The brilliant Plaimont co-operative has done stellar work teasing interesting flavours out of its mostly little known local grapes (Gros Manseng, Petit Courbu and Arufiac, in case you wanted to work on your ampelography skills). This pithy, unoaked blend has plenty of perfume and zesty flavours of pink grapefruit and cox’s apple. The finish is appealingly dry and even a little chalky.
It’s a reflection of how Albariño, one of Spain’s best white grapes, has entered the UK mainstream that the major supermarkets nearly all have own-label examples these days. This is from the ever-dependable Martin Codax, and it’s a classy example of the style, showing some spritz, floral aromas, tangy acidity and notes of citrus and honeysuckle. Very quaffable.
Janice McDonald is one of the best white winemakers in Western Australia, with a particularly adept touch with Bordeaux varieties. This Sauvignon/Semillon two step has no oak, so it’s very much a New World rather than a Graves (Bordeaux) style, but that’s part of its appeal. Aromatic and herbal, with palate-tingling acidity and fresh grapefruit and gooseberry notes.
This cool climate, low alcohol white from the Hunter Valley is consistently one of the stars of Tesco’s range. Its crisp, lazer-like acidity is offset by a little sweetness (although you don’t notice it), but it’s still leafy and green, with notes of dill and green olive and a tangy finish. Like Hunter Semillons, this wine ages extremely well.
I told you Janice McDonald was an ace white wine maker and this is further proof of her talents, this time with Riesling. This is a beautifully, poised, ageworthy style, focused and pithy with youth on its side and bone dry, lime-scented fruit. Buy a few bottles and see how they age over the next decade or so.
You don’t get much for less than £3.50 these days, but this Garnacha pink from Bodegas Borsao is very drinkable stuff: dry and pleasantly fruity with flavours of rosehip, cherry and strawberry and vibrant acidity, especially noteworthy from such a warm Spanish region. A chance of celebrate the end of a memorable summer in the UK.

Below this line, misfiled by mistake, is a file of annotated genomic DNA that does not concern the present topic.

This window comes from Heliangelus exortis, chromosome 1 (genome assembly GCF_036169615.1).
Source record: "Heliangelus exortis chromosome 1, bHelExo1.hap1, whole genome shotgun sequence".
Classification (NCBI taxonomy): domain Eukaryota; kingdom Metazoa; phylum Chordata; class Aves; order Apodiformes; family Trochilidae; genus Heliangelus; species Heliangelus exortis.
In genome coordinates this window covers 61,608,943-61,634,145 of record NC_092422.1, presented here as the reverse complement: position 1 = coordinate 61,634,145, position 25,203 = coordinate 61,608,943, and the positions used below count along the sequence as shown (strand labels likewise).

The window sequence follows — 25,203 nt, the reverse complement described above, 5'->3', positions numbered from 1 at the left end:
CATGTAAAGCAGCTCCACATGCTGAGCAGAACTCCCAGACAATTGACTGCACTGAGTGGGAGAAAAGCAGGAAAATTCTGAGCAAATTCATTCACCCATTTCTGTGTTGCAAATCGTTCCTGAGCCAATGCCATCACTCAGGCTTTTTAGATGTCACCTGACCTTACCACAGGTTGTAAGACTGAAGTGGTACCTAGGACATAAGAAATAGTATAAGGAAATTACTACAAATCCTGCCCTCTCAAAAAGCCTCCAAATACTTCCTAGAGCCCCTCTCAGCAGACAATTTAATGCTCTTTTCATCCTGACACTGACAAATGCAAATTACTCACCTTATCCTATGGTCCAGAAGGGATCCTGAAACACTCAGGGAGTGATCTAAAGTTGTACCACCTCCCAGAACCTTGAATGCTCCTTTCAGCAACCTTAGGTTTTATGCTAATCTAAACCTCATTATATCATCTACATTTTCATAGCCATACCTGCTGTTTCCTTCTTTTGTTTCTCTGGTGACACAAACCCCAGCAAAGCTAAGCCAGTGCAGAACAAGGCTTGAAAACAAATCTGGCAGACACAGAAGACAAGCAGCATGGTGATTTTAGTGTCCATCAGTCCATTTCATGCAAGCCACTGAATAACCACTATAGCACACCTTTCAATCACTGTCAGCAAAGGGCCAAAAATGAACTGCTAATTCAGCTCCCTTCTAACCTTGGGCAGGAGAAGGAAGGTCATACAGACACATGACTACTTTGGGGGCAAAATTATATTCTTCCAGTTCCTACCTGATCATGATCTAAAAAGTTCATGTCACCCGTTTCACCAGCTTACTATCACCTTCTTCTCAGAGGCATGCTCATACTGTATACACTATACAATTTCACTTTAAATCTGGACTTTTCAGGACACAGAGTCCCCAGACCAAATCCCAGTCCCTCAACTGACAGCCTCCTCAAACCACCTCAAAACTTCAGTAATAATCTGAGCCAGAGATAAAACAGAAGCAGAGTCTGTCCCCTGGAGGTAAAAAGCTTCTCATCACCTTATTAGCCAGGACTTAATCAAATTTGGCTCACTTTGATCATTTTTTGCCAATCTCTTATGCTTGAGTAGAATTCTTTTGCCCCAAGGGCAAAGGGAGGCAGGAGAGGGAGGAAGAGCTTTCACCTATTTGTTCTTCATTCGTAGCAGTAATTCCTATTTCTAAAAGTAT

This unoaked, old vine Carignan comes from one of my favourite parts of the world – the Roussillon in southern France. It’s a wild, appealingly unruly red with firmish, sun-kissed tannins, ripe, plum and blackberry fruit and a rich, concentrated finish. You get a lot of wine for your money here.
Grenache should be all about sun-kissed drinkability, which is exactly what you get in the bottle here. It’s quite pale in colour (as Grenache can be), with notes of Asian spices, red fruits and deftly handled oak. Savoury, peppery and deceptively forward, this is a wine that develops with time in the glass.
This isn’t quite the amazing bargain it once was, but it’s still one of the best whites on Tesco’s books, a stylish, finely crafted white from Howard Park. It’s fresh and minerally, with haunting lime-juice and citrus peel flavours and a dry, stony aftertaste. On past perfermance, it will develop well in bottle, too.
Adi Badenhorst has created some increasingly smart wines since he set up on his own, post-Rustenberg, in the Swartland. This lightly-oaked red from a region that is growing in importance and stature is elegant, smoky and gentle with appealing red fruits and a fresh, yet well rounded finish. A good wine to serve with turkey. Or at a Christmas party.
Taittinger is in a rich vein of form at the moment, from this its non vintage blend right up the Olympian heghts of Comtes de Champagne. This is dry, toasty and well balanced with Chardonnay providing the freshness and lift on the palate. Appealingly dry for non vintage blend, using bottle age rather than sweetness for balance.
It’s not easy to find really good glugging reds under £5 any more, but the Campo de Borja region in northern Spain would be my first port of call. This unoaked example from Bodegas Borsao is juicy, brambly and full of raspberry and redcurrant fruit. Soft and supple: pure, uncomplicated pleasure.